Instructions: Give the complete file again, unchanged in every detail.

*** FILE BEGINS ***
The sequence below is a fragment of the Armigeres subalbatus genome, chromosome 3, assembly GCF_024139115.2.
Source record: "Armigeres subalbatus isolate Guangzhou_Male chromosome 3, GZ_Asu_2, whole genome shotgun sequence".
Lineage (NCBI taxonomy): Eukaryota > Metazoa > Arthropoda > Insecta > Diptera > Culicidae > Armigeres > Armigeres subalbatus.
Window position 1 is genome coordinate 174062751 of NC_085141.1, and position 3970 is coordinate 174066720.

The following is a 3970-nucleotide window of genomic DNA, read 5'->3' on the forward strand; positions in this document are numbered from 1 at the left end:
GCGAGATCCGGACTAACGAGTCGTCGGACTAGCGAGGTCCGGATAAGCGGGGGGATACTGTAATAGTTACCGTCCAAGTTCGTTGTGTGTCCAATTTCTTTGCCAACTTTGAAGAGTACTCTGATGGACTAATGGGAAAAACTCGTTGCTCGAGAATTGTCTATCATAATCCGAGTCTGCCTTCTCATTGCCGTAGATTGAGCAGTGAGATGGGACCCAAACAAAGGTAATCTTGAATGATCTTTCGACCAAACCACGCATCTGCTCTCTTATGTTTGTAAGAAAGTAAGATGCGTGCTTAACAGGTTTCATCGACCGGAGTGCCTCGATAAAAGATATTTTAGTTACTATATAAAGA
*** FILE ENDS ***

The sequence below is a fragment of the Armigeres subalbatus genome, chromosome 3, assembly GCF_024139115.2.
Source record: "Armigeres subalbatus isolate Guangzhou_Male chromosome 3, GZ_Asu_2, whole genome shotgun sequence".
Lineage (NCBI taxonomy): Eukaryota > Metazoa > Arthropoda > Insecta > Diptera > Culicidae > Armigeres > Armigeres subalbatus.
Window position 1 is genome coordinate 174062751 of NC_085141.1, and position 3970 is coordinate 174066720.

The following is a 3970-nucleotide window of genomic DNA, read 5'->3' on the forward strand; positions in this document are numbered from 1 at the left end:
GCGAGATCCGGACTAACGAGTCGTCGGACTAGCGAGGTCCGGATAAGCGGGGGGATACTGTAATAGTTACCGTCCAAGTTCGTTGTGTGTCCAATTTCTTTGCCAACTTTGAAGAGTACTCTGATGGACTAATGGGAAAAACTCGTTGCTCGAGAATTGTCTATCATAATCCGAGTCTGCCTTCTCATTGCCGTAGATTGAGCAGTGAGATGGGACCCAAACAAAGGTAATCTTGAATGATCTTTCGACCAAACCACGCATCTGCTCTCTTATGTTTGTAAGAAAGTAAGATGCGTGCTTAACAGGTTTCATCGACCGGAGTGCCTCGATAAAAGATATTTTAGTTACTATATAAAGA